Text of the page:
How to Learn to Read and Write Urdu

Updated April 17, 2017

Urdu is an Indo-Aryan language with approximately 61 million speakers worldwide, according to the Ethnologue Language Report. Urdu is an official language of Pakistan, although there are also significant Urdu-speaking communities in Afghanistan, Bangladesh and India. Since the 12th century, Urdu has been written with a version of the Perso-Arabic script. In order to be able to read and write the Urdu language, beginners first have to learn how to understand this script.

Download and print out a script chart of the Urdu alphabet, such as the one on the website of Columbia University. Stick a copy of the chart on the wall in a prominent place in your house where you will see it on a regular basis. Study the chart one letter at a time. Practice drawing out new characters by hand, as this helps you memorise their shapes.

Familiarise yourself with the conceptual differences between writing in English and Urdu. Urdu is written from right to left, which is the opposite direction to English. All letters have different forms depending on whether they are written at the beginning, middle or end of a word. Concentrate on learning the different forms of the letters, paying particular attention to the forms that appear at the end of words. This will help you to know where one word finishes and a new word begins.

Expand your Urdu vocabulary. The more Urdu words you are able to recognise on sight, the more fluently you will be able to read Urdu text. Each time you learn a new word, practice writing it out in the Urdu script until you are confident that you can reproduce it accurately without looking at a copy of it.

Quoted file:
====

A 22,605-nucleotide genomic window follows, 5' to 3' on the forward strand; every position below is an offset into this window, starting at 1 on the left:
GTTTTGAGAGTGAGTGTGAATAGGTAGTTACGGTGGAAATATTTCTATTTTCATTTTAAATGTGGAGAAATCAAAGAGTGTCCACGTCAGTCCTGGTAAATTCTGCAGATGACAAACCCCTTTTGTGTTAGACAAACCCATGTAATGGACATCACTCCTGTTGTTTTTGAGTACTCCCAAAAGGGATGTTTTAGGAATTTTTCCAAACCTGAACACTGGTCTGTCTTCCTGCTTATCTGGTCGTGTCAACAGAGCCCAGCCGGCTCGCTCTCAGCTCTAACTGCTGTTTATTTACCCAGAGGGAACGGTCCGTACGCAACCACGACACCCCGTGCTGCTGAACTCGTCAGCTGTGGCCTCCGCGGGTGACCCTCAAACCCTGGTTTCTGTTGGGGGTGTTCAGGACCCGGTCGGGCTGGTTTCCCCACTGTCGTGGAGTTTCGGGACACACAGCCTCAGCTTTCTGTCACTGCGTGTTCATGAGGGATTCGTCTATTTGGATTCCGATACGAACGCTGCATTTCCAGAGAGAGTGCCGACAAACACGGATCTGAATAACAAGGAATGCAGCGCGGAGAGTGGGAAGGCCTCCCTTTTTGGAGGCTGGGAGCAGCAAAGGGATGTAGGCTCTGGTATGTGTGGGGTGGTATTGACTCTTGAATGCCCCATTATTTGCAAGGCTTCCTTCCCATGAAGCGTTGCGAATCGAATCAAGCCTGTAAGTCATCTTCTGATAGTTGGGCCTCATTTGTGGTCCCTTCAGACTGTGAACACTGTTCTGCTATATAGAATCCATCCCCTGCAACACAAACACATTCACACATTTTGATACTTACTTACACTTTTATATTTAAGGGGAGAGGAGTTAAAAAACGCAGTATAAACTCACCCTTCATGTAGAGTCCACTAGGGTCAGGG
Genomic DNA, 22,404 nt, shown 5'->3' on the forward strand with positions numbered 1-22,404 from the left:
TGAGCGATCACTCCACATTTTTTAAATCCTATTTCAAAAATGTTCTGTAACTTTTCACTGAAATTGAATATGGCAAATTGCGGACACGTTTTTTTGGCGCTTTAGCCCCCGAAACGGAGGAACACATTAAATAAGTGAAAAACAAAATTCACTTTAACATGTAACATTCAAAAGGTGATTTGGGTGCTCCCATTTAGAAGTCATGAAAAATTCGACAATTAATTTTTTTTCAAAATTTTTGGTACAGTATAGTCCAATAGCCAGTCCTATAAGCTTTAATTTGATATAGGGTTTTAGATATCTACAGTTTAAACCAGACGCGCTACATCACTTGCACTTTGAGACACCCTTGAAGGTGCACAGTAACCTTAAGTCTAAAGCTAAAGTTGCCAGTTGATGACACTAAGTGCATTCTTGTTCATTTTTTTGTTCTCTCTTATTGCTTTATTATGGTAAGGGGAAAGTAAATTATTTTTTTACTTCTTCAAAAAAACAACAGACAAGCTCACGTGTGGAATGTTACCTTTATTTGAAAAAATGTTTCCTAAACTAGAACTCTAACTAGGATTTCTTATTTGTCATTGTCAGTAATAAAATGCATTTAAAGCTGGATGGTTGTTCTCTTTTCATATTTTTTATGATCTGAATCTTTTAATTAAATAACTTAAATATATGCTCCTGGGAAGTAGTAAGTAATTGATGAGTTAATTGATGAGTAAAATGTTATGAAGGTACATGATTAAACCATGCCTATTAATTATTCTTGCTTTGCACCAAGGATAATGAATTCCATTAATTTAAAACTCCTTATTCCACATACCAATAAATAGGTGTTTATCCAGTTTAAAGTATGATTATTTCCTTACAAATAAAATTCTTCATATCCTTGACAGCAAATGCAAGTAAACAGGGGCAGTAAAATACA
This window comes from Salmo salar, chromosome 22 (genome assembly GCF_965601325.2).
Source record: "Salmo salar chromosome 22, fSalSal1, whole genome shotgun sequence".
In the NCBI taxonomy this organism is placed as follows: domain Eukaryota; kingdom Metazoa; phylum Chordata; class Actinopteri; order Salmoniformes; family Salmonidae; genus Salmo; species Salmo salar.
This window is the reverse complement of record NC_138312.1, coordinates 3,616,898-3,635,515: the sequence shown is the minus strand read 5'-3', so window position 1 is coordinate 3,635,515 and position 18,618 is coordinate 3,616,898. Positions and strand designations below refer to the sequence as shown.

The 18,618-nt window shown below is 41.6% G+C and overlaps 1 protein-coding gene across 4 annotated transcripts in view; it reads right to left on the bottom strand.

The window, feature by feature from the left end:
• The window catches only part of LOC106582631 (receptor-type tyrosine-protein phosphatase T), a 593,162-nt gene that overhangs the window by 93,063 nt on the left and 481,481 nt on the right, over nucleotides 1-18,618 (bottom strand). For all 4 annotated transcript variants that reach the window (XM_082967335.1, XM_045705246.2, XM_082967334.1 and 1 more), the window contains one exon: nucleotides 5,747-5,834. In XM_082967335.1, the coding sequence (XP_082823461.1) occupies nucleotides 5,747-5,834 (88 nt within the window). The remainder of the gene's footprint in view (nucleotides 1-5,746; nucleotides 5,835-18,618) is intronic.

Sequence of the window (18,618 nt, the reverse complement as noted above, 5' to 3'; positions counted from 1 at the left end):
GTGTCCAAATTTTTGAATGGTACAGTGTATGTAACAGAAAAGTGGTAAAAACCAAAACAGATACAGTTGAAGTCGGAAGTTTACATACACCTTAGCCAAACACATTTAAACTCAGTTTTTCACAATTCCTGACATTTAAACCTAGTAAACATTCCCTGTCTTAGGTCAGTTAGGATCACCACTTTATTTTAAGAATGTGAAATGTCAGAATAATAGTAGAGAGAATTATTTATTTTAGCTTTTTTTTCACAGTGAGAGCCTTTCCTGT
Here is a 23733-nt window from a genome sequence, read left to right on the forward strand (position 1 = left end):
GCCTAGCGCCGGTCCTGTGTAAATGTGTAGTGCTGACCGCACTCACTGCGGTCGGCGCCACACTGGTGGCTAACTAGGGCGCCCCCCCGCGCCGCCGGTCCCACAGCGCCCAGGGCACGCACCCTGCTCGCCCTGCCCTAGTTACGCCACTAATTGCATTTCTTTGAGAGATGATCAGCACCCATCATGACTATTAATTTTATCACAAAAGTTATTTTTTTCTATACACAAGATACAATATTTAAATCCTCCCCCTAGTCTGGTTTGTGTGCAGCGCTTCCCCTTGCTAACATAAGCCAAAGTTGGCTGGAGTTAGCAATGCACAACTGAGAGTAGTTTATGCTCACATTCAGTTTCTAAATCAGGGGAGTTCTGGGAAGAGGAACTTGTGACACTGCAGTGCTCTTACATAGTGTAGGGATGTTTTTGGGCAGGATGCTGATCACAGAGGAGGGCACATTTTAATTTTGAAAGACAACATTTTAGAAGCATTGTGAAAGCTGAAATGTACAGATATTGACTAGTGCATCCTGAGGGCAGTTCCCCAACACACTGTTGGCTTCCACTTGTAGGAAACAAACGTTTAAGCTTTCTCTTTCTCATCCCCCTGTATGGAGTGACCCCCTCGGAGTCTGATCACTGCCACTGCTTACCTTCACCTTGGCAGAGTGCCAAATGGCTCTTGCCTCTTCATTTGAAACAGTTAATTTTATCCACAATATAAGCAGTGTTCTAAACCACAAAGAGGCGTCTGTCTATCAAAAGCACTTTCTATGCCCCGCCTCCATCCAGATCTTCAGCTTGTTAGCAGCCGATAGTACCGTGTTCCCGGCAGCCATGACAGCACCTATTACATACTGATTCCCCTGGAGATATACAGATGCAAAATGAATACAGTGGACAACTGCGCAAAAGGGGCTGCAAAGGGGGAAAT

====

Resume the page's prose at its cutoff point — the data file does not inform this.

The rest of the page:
Practice reading in Urdu. When you feel that you have mastered Urdu script and have acquired a basic vocabulary, it is time to apply what you have learnt to practical situations. Buy a children's book written in Urdu, as the basic vocabulary and simple sentence structure will be perfect for a beginner in the language. Use an Urdu-English dictionary to check the translation of unfamiliar words.

Study Urdu grammar. This will enable you to construct and write your own sentences in accurate language. Use free online resources, such as the Urdu lessons on the Ukindia and Columbia University websites, to understand the differences between Urdu and English grammar. Urdu speakers normally place the verb at the end of the sentence, which may seem strange to native speakers of English. Words such as "a" and "the" are also rarely used in Urdu.


Dedicate a regular amount of time each day to practicing Urdu, as regular study helps you to progress faster. Early in the morning is the best time to learn for many people.

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About the Author

Rachel Turner has been writing professionally since 2007. She has been published in a variety of local and regional publications such as "Redbrick" and "Window Magazine." Turner holds a Bachelor of Science in mathematical sciences from the University of Birmingham and is a Chartered Accountant.